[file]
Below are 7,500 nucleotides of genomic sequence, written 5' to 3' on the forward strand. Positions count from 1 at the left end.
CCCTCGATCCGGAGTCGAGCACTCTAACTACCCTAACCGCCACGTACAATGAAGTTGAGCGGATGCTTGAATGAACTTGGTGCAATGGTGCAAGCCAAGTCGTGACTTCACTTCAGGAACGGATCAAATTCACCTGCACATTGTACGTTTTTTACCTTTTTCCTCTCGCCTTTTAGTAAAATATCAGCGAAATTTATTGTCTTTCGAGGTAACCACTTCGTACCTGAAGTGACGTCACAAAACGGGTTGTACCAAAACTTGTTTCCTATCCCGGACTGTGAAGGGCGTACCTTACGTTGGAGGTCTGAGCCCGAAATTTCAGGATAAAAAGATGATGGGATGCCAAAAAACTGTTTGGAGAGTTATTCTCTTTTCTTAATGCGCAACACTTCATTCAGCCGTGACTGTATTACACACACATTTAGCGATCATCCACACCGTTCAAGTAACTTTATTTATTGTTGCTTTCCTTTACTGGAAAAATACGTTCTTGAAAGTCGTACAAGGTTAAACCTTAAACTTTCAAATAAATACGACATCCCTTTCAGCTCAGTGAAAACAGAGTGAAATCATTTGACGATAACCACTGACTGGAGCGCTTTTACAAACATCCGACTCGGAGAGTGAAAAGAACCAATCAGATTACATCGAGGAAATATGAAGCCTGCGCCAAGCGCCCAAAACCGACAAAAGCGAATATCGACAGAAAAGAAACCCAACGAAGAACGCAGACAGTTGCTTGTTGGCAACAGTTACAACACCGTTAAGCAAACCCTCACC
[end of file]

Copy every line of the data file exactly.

Below are 7,500 nucleotides of genomic sequence, written 5' to 3' on the forward strand. Positions count from 1 at the left end.
CCCTCGATCCGGAGTCGAGCACTCTAACTACCCTAACCGCCACGTACAATGAAGTTGAGCGGATGCTTGAATGAACTTGGTGCAATGGTGCAAGCCAAGTCGTGACTTCACTTCAGGAACGGATCAAATTCACCTGCACATTGTACGTTTTTTACCTTTTTCCTCTCGCCTTTTAGTAAAATATCAGCGAAATTTATTGTCTTTCGAGGTAACCACTTCGTACCTGAAGTGACGTCACAAAACGGGTTGTACCAAAACTTGTTTCCTATCCCGGACTGTGAAGGGCGTACCTTACGTTGGAGGTCTGAGCCCGAAATTTCAGGATAAAAAGATGATGGGATGCCAAAAAACTGTTTGGAGAGTTATTCTCTTTTCTTAATGCGCAACACTTCATTCAGCCGTGACTGTATTACACACACATTTAGCGATCATCCACACCGTTCAAGTAACTTTATTTATTGTTGCTTTCCTTTACTGGAAAAATACGTTCTTGAAAGTCGTACAAGGTTAAACCTTAAACTTTCAAATAAATACGACATCCCTTTCAGCTCAGTGAAAACAGAGTGAAATCATTTGACGATAACCACTGACTGGAGCGCTTTTACAAACATCCGACTCGGAGAGTGAAAAGAACCAATCAGATTACATCGAGGAAATATGAAGCCTGCGCCAAGCGCCCAAAACCGACAAAAGCGAATATCGACAGAAAAGAAACCCAACGAAGAACGCAGACAGTTGCTTGTTGGCAACAGTTACAACACCGTTAAGCAAACCCTCACC